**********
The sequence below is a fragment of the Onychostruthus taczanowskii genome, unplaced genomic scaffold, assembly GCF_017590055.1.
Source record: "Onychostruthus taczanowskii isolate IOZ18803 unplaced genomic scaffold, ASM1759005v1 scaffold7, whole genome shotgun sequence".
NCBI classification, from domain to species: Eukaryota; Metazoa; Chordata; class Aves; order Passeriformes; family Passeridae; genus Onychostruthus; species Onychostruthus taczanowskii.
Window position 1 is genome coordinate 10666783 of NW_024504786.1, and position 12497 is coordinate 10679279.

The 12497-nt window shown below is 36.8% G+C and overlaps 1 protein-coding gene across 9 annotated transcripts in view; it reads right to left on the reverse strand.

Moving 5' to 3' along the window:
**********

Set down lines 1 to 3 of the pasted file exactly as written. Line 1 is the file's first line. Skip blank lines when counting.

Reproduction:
The sequence below is a fragment of the Onychostruthus taczanowskii genome, unplaced genomic scaffold, assembly GCF_017590055.1.
Source record: "Onychostruthus taczanowskii isolate IOZ18803 unplaced genomic scaffold, ASM1759005v1 scaffold7, whole genome shotgun sequence".
NCBI classification, from domain to species: Eukaryota; Metazoa; Chordata; class Aves; order Passeriformes; family Passeridae; genus Onychostruthus; species Onychostruthus taczanowskii.